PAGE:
I know that taking the break was the right choice because I did not miss training at all for probably 2 weeks. I was so happy not training that part of me started to get scared that I wouldn’t miss it at all. I was relieved when I went to watch my wife run Park Run a few weeks ago and I was actually really jealous I wasn't out there running myself. I made the most of my last week off and decided to try a new approach to my training and racing this year. I was going to learn to be patient. To spend more time training and pick some shorter races at the start of the year to try and build some speed. My 4:05 70.3 is absolutely my number one goal and will be until I eventually get there. Then last weekend we recorded an amazing episode of my podcast, Think Fit (mandatory subtle plug that isn’t so subtle) with Brett Robbo. We were talking about overcoming adversity. One of the best things we discussed was the power of words, two words in particular. I AM.
This really struck a chord with me because 12 months ago without a doubt in my mind, My attitude was “I AM going 4:05.” Then after some less than stellar performances I slowly started to think “I SHOULD go 4:05” and then I realised I had ended up at “IS IT POSSIBLE to go 4:05.” Great, I had worked out that I had experienced a massive loss of confidence and in life, the first step is to admit that you have a problem. Tick box, done. The next step is to try and correct the issue. Now here is where I link this back to all the stuff I said at the start. No matter how much I am trying to convince myself that “I AM going to go 4:05” if I am really honest, I cannot get past ‘DOES IT MATTER if I go 4:05?”
Here is my struggle. I am struggling to get my motivation and focus back. I don't want to take time off from my sport. I really love it. My training gives me a sense of structure to my life that I find comforting. It also provides me with a distraction from everything else that is going on in my life. But how do I go about getting my frame of mind back to a point where I believe that not only am I going to accomplish my biggest ever goal. But also, that it is a goal worth pursuing? I have been seriously considering seeing a sports psychologist about this. I am also completing a Mental Strength program at the moment too. I just need to get myself back to believing that I can do this.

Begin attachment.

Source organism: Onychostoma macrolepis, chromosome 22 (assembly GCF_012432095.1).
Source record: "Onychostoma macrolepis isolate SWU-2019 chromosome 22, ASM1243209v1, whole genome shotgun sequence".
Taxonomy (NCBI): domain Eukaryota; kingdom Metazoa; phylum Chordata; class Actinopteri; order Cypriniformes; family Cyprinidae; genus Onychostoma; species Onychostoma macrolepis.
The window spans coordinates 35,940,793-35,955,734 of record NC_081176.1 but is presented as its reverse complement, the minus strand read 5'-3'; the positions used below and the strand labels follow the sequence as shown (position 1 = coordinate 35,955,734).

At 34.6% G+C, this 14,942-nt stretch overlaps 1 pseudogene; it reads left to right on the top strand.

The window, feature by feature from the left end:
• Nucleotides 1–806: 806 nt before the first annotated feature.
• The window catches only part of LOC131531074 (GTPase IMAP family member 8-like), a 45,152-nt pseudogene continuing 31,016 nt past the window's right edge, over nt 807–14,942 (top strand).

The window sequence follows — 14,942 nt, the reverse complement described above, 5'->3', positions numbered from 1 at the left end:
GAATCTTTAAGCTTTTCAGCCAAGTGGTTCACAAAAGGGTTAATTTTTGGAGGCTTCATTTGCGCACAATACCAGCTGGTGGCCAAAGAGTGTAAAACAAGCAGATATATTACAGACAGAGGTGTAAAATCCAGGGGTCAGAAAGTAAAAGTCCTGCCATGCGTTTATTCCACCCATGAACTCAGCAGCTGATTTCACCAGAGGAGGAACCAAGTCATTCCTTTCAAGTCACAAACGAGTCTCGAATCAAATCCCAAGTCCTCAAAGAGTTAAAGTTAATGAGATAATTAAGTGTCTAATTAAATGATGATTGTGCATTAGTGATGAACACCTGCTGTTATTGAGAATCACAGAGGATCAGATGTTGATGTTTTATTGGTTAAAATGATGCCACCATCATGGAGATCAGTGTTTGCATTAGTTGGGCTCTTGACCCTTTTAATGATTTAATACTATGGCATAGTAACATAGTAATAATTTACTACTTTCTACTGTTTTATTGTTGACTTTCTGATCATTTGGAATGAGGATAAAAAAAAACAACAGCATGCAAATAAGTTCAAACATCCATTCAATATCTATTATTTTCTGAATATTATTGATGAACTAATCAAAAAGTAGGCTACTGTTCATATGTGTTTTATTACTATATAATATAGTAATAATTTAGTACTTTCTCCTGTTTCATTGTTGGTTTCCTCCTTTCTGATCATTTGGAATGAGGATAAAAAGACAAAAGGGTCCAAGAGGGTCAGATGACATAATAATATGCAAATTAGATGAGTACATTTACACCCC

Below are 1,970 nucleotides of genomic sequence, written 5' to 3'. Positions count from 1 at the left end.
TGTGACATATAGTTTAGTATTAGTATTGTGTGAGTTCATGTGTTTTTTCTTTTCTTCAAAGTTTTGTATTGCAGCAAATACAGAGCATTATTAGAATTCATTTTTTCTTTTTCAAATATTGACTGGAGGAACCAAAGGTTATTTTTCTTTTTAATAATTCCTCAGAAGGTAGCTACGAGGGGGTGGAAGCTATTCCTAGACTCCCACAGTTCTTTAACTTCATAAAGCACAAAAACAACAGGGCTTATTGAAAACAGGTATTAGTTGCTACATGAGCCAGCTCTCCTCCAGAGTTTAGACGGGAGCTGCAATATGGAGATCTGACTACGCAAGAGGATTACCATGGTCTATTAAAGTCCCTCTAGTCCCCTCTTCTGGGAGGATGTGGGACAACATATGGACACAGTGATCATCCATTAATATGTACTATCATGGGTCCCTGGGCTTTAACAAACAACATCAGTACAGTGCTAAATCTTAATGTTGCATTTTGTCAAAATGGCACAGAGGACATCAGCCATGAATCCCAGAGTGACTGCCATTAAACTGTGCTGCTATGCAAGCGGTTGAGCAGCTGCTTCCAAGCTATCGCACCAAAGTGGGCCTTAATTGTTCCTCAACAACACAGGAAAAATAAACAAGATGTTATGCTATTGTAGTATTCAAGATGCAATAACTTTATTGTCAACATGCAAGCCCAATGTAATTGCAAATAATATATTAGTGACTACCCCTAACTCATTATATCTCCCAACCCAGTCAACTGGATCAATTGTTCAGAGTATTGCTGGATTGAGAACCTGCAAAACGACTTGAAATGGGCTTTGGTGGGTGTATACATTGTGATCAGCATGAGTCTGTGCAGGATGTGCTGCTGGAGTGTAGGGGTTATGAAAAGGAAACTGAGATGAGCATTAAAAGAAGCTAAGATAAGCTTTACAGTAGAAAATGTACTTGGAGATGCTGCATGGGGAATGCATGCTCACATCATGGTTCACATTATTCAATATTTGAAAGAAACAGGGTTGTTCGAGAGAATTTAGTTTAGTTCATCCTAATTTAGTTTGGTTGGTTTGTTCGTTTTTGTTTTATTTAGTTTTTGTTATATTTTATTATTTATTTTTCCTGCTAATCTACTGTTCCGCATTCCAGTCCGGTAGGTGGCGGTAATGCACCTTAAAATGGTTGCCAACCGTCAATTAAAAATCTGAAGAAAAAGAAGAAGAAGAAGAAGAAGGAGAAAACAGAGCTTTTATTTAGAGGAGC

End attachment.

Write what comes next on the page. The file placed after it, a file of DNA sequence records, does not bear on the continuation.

I kind of look at writing this as the first step, I even took a break just then to write on the blackboard in my kitchen ‘I AM GOING 4:05” so hopefully that helps too. I really think that by focusing on all of the negative things that are happening at the moment I am simply prolonging my own suffering. There will be a time to be sad, It doesn't have to be now. So if anyone else out there has dealt with these sort of struggles or difficulties, or knows someone that I could talk to please let me know. I have always thought that one of my biggest strengths was my optimistic attitude to goals. That belief is really being tested at the moment and I don't like it.
So there you go, a bit of a confession, a bit of a chance for me to get my concerns off my chest, a bit of a cry for help. However you want to look at it. To me, it is the first step in the process of getting myself on the correct path. If you have gotten to the bottom of this, I want to say a huge thank you. Thanks for doing me the favour of being someone I could get this off my chest to. It really does make a difference.
So on that note, I will leave you for another post with a promise that I will get better at this. I am not saying I will always write as long or that I even know what I am going to write about. But I promise you it will be honest.
Thanks for listening, focus on the positive and remember to TRI!
I lost 50kgs though triathlon and completed the 2016 70.3 World Championships. Aiming to hit 4:05 for a 70.3, the same time it took me to complete my first Olympic Distance Triathlon. I want to bring as many new people to the sport as possible. Whether you are fit and active or want to make positive changes to your life.